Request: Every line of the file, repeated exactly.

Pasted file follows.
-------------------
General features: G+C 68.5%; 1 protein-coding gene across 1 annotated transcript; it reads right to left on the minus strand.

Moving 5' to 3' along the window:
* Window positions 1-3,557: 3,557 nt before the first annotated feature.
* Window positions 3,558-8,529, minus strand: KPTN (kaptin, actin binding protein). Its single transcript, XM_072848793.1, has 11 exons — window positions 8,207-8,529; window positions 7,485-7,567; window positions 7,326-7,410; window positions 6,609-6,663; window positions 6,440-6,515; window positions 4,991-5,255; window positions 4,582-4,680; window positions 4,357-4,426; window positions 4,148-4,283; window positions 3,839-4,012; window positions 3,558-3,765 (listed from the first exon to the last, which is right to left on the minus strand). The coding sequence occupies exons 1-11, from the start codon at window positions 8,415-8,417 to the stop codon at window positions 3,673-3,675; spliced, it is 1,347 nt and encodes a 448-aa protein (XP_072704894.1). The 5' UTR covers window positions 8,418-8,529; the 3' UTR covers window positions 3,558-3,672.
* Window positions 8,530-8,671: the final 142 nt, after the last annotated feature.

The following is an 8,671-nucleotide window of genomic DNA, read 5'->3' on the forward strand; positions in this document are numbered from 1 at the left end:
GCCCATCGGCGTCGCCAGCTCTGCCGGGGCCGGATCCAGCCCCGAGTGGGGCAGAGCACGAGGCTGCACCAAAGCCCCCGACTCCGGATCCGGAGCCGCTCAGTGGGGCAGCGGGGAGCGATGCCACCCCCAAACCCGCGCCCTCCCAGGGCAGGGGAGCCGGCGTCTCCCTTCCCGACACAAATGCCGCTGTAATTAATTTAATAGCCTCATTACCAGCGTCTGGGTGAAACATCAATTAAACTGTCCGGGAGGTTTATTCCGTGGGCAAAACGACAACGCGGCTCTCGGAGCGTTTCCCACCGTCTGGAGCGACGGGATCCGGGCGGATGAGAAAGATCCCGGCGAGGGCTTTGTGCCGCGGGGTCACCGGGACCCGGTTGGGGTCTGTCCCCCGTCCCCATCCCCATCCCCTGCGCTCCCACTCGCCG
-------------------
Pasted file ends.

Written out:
General features: G+C 68.5%; 1 protein-coding gene across 1 annotated transcript; it reads right to left on the minus strand.

Moving 5' to 3' along the window:
* Window positions 1-3,557: 3,557 nt before the first annotated feature.
* Window positions 3,558-8,529, minus strand: KPTN (kaptin, actin binding protein). Its single transcript, XM_072848793.1, has 11 exons — window positions 8,207-8,529; window positions 7,485-7,567; window positions 7,326-7,410; window positions 6,609-6,663; window positions 6,440-6,515; window positions 4,991-5,255; window positions 4,582-4,680; window positions 4,357-4,426; window positions 4,148-4,283; window positions 3,839-4,012; window positions 3,558-3,765 (listed from the first exon to the last, which is right to left on the minus strand). The coding sequence occupies exons 1-11, from the start codon at window positions 8,415-8,417 to the stop codon at window positions 3,673-3,675; spliced, it is 1,347 nt and encodes a 448-aa protein (XP_072704894.1). The 5' UTR covers window positions 8,418-8,529; the 3' UTR covers window positions 3,558-3,672.
* Window positions 8,530-8,671: the final 142 nt, after the last annotated feature.

The following is an 8,671-nucleotide window of genomic DNA, read 5'->3' on the forward strand; positions in this document are numbered from 1 at the left end:
GCCCATCGGCGTCGCCAGCTCTGCCGGGGCCGGATCCAGCCCCGAGTGGGGCAGAGCACGAGGCTGCACCAAAGCCCCCGACTCCGGATCCGGAGCCGCTCAGTGGGGCAGCGGGGAGCGATGCCACCCCCAAACCCGCGCCCTCCCAGGGCAGGGGAGCCGGCGTCTCCCTTCCCGACACAAATGCCGCTGTAATTAATTTAATAGCCTCATTACCAGCGTCTGGGTGAAACATCAATTAAACTGTCCGGGAGGTTTATTCCGTGGGCAAAACGACAACGCGGCTCTCGGAGCGTTTCCCACCGTCTGGAGCGACGGGATCCGGGCGGATGAGAAAGATCCCGGCGAGGGCTTTGTGCCGCGGGGTCACCGGGACCCGGTTGGGGTCTGTCCCCCGTCCCCATCCCCATCCCCTGCGCTCCCACTCGCCG